Moreover, Planar Cell Polarity (PCP) appears to be involved in the Hpo pathway function. Fat (Ft) is a large transmembrane cadherin-like protein involving determination of PCP. Ft is reported to be the most upstream activator of the Hpo pathway [34,41-44]. Ft ligand, Dachsous (Ds) is another cadherin-like protein and Ft-interactant, Four-jointed (Fj) are also shown to be involved in the Hpo signaling. Ds and Fj are expressed in complementary gradient manner in imaginal discs [45,46]. Juxtaposition of cells that express different levels of Fj and Ds induces expression of the Hpo pathway target genes and cell proliferation in Drosophila wing discs. Moreover, uniform expression level of Fj and Ds inhibits cell proliferation [47,48]. Although the link between PCP and Hpo pathway appears to be complex, these findings suggest that the Hpo pathway activity is driven by partially redundant multiple inputs involving cell-cell contact and/or cell polarity (Figure 1).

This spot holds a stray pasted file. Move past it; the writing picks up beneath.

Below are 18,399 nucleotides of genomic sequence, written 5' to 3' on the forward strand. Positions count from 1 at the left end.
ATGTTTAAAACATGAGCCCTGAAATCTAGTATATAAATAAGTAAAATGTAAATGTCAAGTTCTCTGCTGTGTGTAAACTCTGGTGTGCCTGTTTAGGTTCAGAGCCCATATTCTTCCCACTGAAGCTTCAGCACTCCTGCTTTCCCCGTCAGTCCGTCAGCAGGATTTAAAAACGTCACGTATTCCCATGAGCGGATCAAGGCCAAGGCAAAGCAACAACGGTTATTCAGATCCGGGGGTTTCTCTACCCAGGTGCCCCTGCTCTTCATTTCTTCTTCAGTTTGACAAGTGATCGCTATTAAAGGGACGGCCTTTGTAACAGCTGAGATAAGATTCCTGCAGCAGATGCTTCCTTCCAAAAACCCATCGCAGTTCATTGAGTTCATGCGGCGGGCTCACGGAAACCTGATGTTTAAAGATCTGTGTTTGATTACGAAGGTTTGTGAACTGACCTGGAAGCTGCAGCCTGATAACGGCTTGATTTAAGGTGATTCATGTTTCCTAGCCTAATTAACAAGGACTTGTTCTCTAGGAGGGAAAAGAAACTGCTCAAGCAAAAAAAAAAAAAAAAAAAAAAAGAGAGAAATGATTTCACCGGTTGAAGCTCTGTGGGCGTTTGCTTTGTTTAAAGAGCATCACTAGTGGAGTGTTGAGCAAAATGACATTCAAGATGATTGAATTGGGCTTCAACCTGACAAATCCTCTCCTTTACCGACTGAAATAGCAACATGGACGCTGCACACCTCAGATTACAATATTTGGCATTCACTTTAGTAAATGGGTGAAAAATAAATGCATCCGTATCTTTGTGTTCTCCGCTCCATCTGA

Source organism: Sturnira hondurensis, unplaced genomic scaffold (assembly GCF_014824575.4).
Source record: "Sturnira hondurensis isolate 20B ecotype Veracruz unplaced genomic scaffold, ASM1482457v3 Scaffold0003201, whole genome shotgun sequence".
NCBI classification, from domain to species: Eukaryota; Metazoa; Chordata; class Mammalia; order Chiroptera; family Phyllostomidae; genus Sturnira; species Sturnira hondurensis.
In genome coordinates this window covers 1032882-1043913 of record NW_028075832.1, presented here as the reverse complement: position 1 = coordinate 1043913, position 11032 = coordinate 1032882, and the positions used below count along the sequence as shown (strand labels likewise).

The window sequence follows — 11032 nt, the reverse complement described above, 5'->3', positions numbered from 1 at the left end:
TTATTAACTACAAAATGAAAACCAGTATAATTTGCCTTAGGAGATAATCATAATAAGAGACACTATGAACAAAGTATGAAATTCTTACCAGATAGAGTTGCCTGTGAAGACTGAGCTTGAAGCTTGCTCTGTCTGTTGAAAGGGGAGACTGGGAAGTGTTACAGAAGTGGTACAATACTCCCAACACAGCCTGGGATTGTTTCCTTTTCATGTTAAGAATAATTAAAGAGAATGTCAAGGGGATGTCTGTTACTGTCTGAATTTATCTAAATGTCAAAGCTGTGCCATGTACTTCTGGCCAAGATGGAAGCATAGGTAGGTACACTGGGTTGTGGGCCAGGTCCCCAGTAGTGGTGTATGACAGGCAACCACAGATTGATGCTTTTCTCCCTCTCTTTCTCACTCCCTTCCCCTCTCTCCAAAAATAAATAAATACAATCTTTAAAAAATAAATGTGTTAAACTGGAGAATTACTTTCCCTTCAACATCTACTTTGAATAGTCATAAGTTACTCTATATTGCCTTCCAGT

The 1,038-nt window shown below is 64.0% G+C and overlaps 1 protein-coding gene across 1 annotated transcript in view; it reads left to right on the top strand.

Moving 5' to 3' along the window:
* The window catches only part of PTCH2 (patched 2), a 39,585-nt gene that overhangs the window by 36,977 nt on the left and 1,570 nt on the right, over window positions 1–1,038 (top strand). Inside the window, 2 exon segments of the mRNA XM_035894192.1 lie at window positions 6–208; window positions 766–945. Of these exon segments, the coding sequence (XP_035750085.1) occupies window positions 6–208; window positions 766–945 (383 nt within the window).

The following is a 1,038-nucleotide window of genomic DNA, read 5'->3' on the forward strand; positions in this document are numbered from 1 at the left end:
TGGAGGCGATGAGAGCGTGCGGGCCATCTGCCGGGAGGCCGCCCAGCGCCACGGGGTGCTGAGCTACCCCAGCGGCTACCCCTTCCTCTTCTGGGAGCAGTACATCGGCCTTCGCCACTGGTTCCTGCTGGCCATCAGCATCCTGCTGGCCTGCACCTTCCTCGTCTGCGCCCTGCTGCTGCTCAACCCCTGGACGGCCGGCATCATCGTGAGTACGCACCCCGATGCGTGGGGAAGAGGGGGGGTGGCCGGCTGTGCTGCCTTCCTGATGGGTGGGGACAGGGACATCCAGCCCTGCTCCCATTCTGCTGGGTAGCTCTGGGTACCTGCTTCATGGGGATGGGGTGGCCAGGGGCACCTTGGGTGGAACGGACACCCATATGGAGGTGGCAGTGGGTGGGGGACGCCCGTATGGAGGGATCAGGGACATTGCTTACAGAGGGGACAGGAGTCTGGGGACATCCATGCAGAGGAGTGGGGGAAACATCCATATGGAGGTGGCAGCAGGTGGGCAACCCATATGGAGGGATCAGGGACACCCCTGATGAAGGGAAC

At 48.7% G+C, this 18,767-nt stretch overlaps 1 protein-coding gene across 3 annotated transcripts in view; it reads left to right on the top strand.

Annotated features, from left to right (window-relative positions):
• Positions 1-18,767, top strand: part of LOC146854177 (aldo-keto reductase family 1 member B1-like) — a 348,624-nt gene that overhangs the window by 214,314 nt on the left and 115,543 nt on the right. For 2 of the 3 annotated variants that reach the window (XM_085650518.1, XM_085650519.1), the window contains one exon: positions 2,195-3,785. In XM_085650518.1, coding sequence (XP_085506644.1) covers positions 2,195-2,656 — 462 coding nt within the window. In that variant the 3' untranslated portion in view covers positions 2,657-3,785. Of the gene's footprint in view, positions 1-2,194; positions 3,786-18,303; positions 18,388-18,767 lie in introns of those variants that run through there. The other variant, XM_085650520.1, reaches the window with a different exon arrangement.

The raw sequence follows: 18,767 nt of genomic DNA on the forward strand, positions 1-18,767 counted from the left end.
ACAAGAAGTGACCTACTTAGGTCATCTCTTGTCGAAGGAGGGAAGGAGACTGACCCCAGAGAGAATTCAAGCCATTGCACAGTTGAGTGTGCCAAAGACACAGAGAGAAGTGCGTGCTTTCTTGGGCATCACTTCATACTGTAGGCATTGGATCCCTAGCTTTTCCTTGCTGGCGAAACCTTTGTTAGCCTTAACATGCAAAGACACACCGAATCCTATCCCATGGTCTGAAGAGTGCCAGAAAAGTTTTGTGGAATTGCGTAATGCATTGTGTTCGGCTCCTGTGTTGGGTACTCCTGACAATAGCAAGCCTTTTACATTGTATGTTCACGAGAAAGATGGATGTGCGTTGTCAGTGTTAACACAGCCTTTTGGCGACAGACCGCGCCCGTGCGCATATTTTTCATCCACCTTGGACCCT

One of the key mechanisms to control organ size is a so-called “contact inhibition”. In confluent cells, activation of Mer can be observed, which has been reported to require contact inhibition . Also in mammals, cytoplasmic location and inactivation of YAP is induced by high cell density in the Hpo pathway-dependent manner. In addition, inhibition of YAP activity restores contact inhibition in human cells by disruption of WW45, a human homolog of Sav . Moreover, in mammalian cells, the Hpo pathway components are required for contact inhibition of proliferation via cell contact through E-cadherin or α/β-catenin [51-54]. Taken together, these findings suggest that the Hpo pathway tightly links with cell contact inhibition, which induces proliferation arrest in order to control organ size.